November 18, 2019

In defense of Jewish circumcision

This past week, I was in Miami for the bris (or brit), the Jewish ritual circumcision, of my grandson. It’s a good time to offer a defense of the Jews’ most ancient ritual.

According to various reports, there are Jews — and not only Jews who have forsaken their Jewish identity — who oppose circumcising their sons. They are still a minority, but they are vocal and, I suspect, growing.

Their primary arguments are that circumcisions, whether for religious or medical reasons, are unnecessary; that they are a form of mutilation; and that the act inflicts serious pain on the 8-day-old for no good reason.

Let’s begin with the first objection. In fact, circumcision is both medically and religiously necessary. People are free to object to circumcision, whether performed by a mohel (Jewish ritual circumciser) or a physician. But they need to be honest with the facts.

“The scientific evidence is clear that the benefits outweigh the risks,” Dr. Jonathan Mermin of the Centers for Disease Control and Prevention announced in 2014. 

“The benefits of male circumcision have become more and more clear over the last 10 years,” added Dr. Aaron Tobian, a Johns Hopkins University researcher.

Circumcision is so medically beneficial that many African countries demand that their male citizens get circumcised. The reason is that, other than sexual abstention, circumcision is the best way to reduce the risk of contracting AIDS. And there are multiple other health benefits.

Personally, I would endorse the bris even if there were no medical benefits. I only cite these benefits to refute those who argue that circumcision is not beneficial, or is even harmful.

What matters to me are the religious benefits of giving one’s son a bris — or brit milah, “covenant of circumcision,” to give it its full name. They are, of course, not as objectively measurable as medical benefits, but they are even greater.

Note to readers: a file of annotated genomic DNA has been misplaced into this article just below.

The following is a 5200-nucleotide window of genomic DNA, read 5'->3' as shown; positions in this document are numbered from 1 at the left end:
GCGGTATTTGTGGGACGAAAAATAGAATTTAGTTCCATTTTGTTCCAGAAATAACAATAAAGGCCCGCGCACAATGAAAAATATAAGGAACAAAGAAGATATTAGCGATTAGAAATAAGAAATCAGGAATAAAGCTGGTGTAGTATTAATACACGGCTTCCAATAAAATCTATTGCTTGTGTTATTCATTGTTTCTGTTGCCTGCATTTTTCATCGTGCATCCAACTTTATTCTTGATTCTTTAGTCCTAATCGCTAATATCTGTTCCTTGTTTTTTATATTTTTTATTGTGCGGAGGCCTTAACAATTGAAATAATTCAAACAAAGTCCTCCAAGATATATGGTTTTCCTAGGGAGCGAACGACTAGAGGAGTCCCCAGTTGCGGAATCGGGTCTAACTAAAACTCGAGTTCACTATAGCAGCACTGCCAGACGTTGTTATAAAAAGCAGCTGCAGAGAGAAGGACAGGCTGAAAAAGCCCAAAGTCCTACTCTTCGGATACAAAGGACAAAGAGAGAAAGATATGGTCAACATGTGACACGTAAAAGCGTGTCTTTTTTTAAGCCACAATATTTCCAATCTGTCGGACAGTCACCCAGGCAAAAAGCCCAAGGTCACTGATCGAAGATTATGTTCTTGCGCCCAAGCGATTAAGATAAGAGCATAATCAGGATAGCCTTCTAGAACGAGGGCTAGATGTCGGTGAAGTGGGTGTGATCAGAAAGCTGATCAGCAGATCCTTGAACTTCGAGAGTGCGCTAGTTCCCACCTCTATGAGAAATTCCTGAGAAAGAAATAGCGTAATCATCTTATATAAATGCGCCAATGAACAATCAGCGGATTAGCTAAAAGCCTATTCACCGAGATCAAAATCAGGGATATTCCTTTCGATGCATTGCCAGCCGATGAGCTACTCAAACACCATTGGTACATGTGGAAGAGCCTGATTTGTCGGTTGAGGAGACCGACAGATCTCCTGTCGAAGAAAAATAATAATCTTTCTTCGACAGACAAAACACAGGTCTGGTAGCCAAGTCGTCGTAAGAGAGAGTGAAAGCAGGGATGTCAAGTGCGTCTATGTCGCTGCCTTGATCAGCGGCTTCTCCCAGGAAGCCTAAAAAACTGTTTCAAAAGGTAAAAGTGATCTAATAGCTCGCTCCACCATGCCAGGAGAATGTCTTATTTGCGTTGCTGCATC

I found the circumcisions of my two sons and two grandsons more emotionally and spiritually moving than any other religious activity in my life. Here I was, in as dramatic a way as one could imagine, bringing my sons and grandsons into the Jewish people and into the Jewish covenant with God. I thought about how my father had done this to me, and his father to him, going back to Abraham, more than 3,000 years ago. I thought about all the Jews who, at the risk of their lives, brought their sons into the covenant during the many anti-Semitic periods in Jewish history.

As for “mutilation,” that is a complete misuse of the term. The term properly describes what is done in many Muslim societies to the genitalia of young girls. That is why it is called “female genital mutilation.” Its vile purpose is to deprive women of the ability to enjoy sexual intercourse. And its effects are prolonged excruciating pain and permanent physical disfigurement. To compare that to the removal of the foreskin is not only absurd, it trivializes the horror of female genital mutilation.

With regard to pain, of course the baby experiences pain. The question is how much and whether there is any lasting trauma.
The amount of pain is essentially impossible to judge for a number of reasons, however. One reason is that we can’t ask the baby: “What is your level of pain from 1 to 10?” Another is that many babies barely whimper during the brit. Virtually all cry far more loudly and for far more time when they have gas or are hungry — and neither condition is regarded as abnormally painful, let alone traumatic.

Nevertheless, the request of any parent who wants to have lidocaine injected into their baby’s foreskin to numb the pain should be honored. There is no halachic issue here; after all, adult men who undergo a brit can be fully anesthetized.

To assess whether one wants one’s son to undergo a brit milah, one has to recognize one of the most important laws of life: Everything has a price. There is a price paid for having a brit, and there is a price paid for not having one.

The price for having one is momentary pain in an infant. That’s it. The idea that a man pays some lasting price for not having his foreskin is refuted by the experience of virtually every circumcised male who has ever lived. I have only met one man in my life who was troubled about not having his foreskin. On my radio show, I once interviewed a spokesman for an anti-circumcision group based in — you’ll be shocked to learn — San Francisco. And I told him I thought he must be very bored to devote so much of his time to lamenting his lost foreskin.

As opposed to the minuscule price paid for having a brit, there is an enormous price paid for a Jew not having a brit. The advantages wildly outweigh the momentary pain. The brit uniquely strengthens a Jew’s religious identification, and the ceremony instills in the family and in the community present at the ceremony a profound identification with the nearly four millennia of the Jews’ world-changing history. 

Dennis Prager’s nationally syndicated radio talk show is heard in Los Angeles from 9 a.m. to noon on KRLA (AM 870). His latest project is the Internet-based Prager University (prageru.com).